The Cruyffs, the Maldinis, the Lampards: these are just a selection of footballing families where son has followed in the footsteps of father by playing professional football. But only a select few can attest to lining up alongside their old man in a competitive fixture.
FIFA.com looks at some of the extremely rare instances where father and son have gone on to become contemporaries, gracing the pitch at the same time as team-mates.
With a FIFA Ballon d’Or and FIFA World Cup™ winners’ medal to his name, 74-time Brazil international Rivaldo is no stranger to achieving extraordinary things. And shortly before hanging up his boots, the A Seleção great enjoyed another remarkable feat: playing alongside his son Rivaldinho.
Rivaldo winded down his trophy-laden playing days by returning to Brazilian side Mogi Mirim in 2013, the club that helped launch his glittering career. It was at the Sao Paulo-based side in February 2014 that the former Barcelona and AC Milan star achieved his dream of playing with his son before announcing his retirement a month later.
Yet there was still another twist in the tale of Rivaldo’s remarkable career. 15 months after seemingly hanging up his boots, the 43-year-old announced his return to the game in June 2015 and a month later, etched his name in football folklore once more by scoring in the same match as his 20-year-old son in a 3-1 victory against Macae.
“I have only God to thank, because after stopping for 15 months I still returned, having the good fortune to start a game alongside my son and score a goal – and he did too,” he said. “I think we made history. I had heard of father and son playing together, but never of father and son both scoring in a competitive match.”
Father and son recording themselves on the scoresheet in the same fixture is a remarkable feat, but perhaps even more extraordinary is both claiming trophies together.
George Eastham Jr’s 1966 FIFA World Cup medal will naturally take pride of place in his prize collection – but he holds another from a smaller tournament that boasts notable personal significance. At age 18 in 1954, he lined up alongside his father George Eastham Sr for Ards in Northern Ireland’s Gold Cup, lifting his first piece of silverware with the 39-year-old, who bagged the winning goal in the final.
Reflecting on that day, Eastham Jr said: "My memories are still very strong of the Gold Cup final. Surely, we are the only father and son to have winners’ medals from the same game?”
While an extremely rare occurrence indeed, there is another father-son combo that can attest to winning competitions. Russian midfielder Alexei Eremenko Sr enjoyed four seasons towards the latter stages of his career at Finnish side HJK Helsinki – during which he shared a dressing room with son Alexei Eremenko Jr for two campaigns – where both claimed back-to-back Finnish Veikkausliiga titles, as well as the 2003 Finnish Cup.
Upon leaving HJK, Eremenko Sr linked up with his second son and current CSKA Moscow star Roman Eremenko at FF Jaro. Both were a chip off the old block as they went on to play in the same position as their father: “It looks like I can’t teach my own sons any other playing role!” Eremenko Sr later joked.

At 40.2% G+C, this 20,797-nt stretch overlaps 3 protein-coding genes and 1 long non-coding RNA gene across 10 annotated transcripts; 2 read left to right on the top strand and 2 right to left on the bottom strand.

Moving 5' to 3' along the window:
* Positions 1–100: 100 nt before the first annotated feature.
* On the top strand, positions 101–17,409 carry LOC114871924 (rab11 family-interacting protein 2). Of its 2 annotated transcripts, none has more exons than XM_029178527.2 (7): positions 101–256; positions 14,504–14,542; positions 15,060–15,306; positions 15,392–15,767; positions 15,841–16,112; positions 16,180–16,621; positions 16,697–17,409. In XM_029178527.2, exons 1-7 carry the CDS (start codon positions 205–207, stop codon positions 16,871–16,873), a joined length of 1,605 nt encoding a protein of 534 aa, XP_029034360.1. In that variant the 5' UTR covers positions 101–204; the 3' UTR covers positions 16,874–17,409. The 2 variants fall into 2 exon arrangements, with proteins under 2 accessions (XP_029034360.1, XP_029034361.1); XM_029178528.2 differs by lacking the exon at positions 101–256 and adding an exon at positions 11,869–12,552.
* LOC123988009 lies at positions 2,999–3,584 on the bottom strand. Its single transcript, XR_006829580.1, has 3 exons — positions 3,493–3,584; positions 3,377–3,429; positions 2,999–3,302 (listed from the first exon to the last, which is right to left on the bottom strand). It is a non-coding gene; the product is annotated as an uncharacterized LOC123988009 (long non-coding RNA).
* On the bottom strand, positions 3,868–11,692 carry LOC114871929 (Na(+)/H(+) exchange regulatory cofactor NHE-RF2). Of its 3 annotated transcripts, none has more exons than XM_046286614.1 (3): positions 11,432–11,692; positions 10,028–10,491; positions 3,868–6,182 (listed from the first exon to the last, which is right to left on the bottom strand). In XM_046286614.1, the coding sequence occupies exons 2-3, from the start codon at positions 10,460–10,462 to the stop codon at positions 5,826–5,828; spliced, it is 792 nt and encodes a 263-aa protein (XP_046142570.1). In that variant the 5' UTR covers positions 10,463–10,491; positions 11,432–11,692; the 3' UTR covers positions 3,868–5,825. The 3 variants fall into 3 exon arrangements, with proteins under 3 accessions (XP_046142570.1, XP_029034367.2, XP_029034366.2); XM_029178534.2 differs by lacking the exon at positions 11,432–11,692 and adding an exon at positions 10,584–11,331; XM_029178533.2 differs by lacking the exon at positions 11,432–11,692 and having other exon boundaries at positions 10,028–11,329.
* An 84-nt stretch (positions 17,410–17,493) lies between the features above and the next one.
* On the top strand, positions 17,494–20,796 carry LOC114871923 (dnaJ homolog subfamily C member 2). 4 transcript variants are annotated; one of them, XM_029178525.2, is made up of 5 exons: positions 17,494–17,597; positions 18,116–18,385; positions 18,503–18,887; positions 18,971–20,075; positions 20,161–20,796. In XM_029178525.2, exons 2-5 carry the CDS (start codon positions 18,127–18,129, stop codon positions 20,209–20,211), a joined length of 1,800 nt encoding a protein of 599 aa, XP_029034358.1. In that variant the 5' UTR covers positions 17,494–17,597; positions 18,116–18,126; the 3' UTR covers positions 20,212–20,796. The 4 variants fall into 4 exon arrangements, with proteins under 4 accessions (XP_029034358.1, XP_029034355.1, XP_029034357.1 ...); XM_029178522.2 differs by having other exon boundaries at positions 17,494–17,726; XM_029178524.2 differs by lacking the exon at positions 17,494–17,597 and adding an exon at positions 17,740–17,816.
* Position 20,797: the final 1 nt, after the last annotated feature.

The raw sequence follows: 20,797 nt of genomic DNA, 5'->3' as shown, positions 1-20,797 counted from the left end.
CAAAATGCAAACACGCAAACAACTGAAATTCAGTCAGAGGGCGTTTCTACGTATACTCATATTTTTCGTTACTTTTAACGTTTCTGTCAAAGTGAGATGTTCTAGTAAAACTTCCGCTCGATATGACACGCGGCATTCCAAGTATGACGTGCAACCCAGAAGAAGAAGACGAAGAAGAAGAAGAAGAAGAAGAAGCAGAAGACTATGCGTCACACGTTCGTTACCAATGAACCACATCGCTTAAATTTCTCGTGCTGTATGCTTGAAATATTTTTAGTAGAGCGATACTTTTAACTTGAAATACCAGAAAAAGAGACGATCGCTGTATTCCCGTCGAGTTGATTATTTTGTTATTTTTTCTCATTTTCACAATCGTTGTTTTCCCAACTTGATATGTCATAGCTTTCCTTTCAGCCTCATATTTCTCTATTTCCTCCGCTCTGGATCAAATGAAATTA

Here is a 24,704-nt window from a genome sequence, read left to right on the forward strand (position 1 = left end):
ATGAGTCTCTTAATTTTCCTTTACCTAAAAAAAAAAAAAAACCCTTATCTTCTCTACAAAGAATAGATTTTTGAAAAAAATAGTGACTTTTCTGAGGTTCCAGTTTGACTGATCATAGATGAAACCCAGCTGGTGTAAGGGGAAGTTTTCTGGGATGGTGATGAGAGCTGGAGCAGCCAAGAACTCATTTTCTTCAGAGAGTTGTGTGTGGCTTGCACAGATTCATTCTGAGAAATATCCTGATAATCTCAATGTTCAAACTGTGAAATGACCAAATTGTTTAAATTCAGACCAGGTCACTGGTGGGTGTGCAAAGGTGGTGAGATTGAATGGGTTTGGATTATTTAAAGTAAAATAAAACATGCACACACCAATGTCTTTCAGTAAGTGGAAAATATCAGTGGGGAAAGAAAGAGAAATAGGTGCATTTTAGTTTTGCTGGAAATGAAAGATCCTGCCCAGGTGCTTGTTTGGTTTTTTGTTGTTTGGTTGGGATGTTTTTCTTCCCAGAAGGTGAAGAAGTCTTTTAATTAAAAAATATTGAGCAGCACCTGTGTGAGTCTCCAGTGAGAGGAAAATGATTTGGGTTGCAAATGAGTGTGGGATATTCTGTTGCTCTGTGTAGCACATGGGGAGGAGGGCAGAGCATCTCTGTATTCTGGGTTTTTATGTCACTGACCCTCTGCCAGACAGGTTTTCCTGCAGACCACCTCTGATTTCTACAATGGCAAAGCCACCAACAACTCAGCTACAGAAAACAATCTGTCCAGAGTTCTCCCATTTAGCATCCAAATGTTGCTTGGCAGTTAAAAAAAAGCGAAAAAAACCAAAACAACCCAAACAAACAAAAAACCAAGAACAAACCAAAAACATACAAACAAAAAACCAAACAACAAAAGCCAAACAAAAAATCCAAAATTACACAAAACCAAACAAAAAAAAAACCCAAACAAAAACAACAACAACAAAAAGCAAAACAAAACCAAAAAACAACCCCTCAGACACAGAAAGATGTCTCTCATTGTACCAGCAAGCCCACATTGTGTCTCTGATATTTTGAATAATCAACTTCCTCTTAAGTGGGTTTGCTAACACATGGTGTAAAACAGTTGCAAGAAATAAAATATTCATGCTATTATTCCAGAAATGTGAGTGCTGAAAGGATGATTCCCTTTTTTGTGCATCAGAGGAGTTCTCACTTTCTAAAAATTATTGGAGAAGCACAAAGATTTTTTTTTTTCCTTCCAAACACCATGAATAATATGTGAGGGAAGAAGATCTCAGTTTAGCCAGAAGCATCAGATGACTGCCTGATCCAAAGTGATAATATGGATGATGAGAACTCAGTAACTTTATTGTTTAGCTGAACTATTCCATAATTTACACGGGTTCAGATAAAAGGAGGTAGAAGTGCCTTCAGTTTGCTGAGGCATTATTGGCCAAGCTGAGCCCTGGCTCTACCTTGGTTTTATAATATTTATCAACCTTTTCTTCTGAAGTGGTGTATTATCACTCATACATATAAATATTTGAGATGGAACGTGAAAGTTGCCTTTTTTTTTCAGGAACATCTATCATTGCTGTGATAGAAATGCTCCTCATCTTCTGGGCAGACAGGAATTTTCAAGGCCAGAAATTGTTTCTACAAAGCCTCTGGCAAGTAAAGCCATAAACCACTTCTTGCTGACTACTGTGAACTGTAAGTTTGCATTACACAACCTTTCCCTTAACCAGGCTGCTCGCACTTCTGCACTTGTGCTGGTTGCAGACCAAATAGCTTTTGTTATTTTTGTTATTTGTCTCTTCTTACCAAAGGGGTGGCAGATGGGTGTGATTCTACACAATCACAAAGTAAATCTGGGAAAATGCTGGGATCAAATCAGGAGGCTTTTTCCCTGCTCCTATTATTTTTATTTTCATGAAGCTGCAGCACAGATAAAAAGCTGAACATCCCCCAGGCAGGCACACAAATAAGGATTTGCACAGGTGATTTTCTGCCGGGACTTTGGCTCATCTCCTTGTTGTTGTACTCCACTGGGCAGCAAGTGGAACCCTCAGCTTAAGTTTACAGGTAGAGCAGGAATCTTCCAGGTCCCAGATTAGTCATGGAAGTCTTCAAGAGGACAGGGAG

The return of an iconOver the border in Sweden, father and son featuring as team-mates happened as recently as 2013 – and similar to Rivaldo in Brazil, it involved the return of an icon in their early 40s.
106-time Sweden international and 2005/06 UEFA Champions League winner Henrik Larsson made his final bow at Swedish fourth-tier team Hogaborgs BK, and it was at the Helsingborg-based side that he played with 15-year-old son, Jordan, who registered himself on the scoresheet.
"We didn't combine a whole lot but obviously I'm proud," said Larsson, who was a member of the Sweden team that finished third at the 1994 FIFA World Cup. "It is of course a rare luxury to get to play with your son.”
England’s two pairs
England’s Football League witnessed not one, but two father-son combos gracing the pitch as contemporaries. Alex Herd, a league and cup winner with Manchester City, played alongside son David for Stockport County on the final day of the 1950/51 Third Division North season. David would also go on to claim an English First Division and FA Cup title, but with local rivals Manchester United.
38 years later, two-time UEFA European Cup winner Ian Bowyer, then player-manager of Hereford United, enlisted the help of his son Gary, who featured with him during the 1989/90 English Fourth Division season.
“The first time we played together my dad was a sub and we were losing at Scunthorpe,” recalled son Gary. “He brought himself on and we came back to draw 3-3. I scored the equaliser and, looking back, I think he was the only one who didn’t come and congratulate me, because it was my fault for the first goal.”
The GudjohnsensAn honourable and final mention must also go to Iceland’s most famous footballing dynasty. While Arnor and Eidur Gudjohnsen never played together as team-mates, son Eidur replaced Arnor as a second-half substitute in an international friendly match against Estonia in 1996, symbolising one career coming to a close, while another was just starting.
"It remains my biggest regret that we did not get to play together, and I know it is Eidur's too," Arnor later said.